In addition, many microbiology laboratories presumptively identify C. auris using chromogenic media, due to better accessibility and lower cost. Consequently, some media which allow for rapid screening after 24 h of incubation have been created, such as HiCrome C. auris [85]. Furthermore, the culture medium CHROMagar Candida, complemented with Pal agar [47], has been shown to be useful in the differentiation of C. auris from C. haemulonii. Due to its triazole resistance, the use of high concentration fluconazole as media supplementation could optimise the presumptive recognition of C. auris in higher prevalence zones which lack easy access to definitive identification techniques [86].

4.4. Virulence

Since C. auris became a major public health problem, efforts have been devoted to investigating the pathogenicity degree of several clones, strains, and worldwide isolates of C. auris. Nevertheless, data on its virulence compared to other Candida species, as well as on its phenotypical, morphological, or molecular pathogenicity determinants, are still limited.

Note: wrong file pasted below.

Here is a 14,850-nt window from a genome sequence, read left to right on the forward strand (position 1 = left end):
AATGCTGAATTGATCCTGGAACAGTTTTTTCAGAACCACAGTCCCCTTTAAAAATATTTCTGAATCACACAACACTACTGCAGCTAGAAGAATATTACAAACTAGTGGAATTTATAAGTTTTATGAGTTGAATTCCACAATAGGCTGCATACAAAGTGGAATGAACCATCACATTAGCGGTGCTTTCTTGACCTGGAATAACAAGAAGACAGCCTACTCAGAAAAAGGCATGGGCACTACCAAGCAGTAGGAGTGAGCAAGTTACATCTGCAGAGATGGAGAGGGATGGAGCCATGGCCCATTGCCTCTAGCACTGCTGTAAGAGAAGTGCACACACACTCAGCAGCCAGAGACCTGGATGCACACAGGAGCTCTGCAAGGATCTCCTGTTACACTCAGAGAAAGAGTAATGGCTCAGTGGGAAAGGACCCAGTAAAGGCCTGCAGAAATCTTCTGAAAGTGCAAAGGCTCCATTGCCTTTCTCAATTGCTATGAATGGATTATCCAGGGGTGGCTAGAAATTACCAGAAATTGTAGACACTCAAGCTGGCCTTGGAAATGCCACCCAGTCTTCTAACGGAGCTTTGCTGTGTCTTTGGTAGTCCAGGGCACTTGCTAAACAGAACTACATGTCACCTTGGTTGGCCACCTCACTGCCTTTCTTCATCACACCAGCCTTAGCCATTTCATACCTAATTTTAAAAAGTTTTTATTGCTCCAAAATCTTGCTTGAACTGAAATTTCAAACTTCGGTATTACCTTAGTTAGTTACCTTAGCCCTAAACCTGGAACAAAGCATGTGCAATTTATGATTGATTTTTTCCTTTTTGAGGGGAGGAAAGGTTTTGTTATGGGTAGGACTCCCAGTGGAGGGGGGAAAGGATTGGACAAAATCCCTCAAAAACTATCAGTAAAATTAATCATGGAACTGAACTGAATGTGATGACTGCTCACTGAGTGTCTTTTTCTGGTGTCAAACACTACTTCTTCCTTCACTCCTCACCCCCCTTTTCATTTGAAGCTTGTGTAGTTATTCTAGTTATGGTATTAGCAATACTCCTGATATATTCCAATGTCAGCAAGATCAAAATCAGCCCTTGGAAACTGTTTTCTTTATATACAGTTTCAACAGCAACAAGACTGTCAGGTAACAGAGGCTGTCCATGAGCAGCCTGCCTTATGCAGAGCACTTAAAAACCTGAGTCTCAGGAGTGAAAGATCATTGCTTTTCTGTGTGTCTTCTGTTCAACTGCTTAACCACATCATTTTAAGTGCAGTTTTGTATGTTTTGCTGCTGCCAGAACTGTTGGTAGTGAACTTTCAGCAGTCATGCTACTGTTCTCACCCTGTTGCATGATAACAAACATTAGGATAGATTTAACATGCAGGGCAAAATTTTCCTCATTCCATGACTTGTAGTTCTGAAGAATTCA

C. albicans is considered the most virulent species of the Candida genus [61][62][87]. Candida species express several pathogenicity factors that contribute to their pathogenicity and virulence within the host. Among them, it is important to highlight the synthesis of molecules such as phospholipases, aspartic-proteases, or molecules related to the recognition of host proteins that increase tissue adhesins, and morphogenesis, as well as a phenotypic switch to a filamentous phenotype, enabling higher adaptability to intrahost changes [87].
Despite C. auris initially being considered unable to filament in vivo or, in any case, only able to produce rudimentary pseudohyphae under stress [66][67], some works using strains from different origins and clones have described an in vivo virulence similar or even greater than that of C. albicans [34][53][88]. Nonetheless, the results of the few studies on the pathogenicity of C. auris are relatively diverse, as seen in Table 1 [34][52][53][54][55][56][88]. Differences have been noted, not only in comparison with other species of the genus, but also regarding different clones, strains, and individual isolates. Further studies are, hence, needed, using a larger number of strains from different geographical regions, clinical isolates, and clades [41][52][56][89].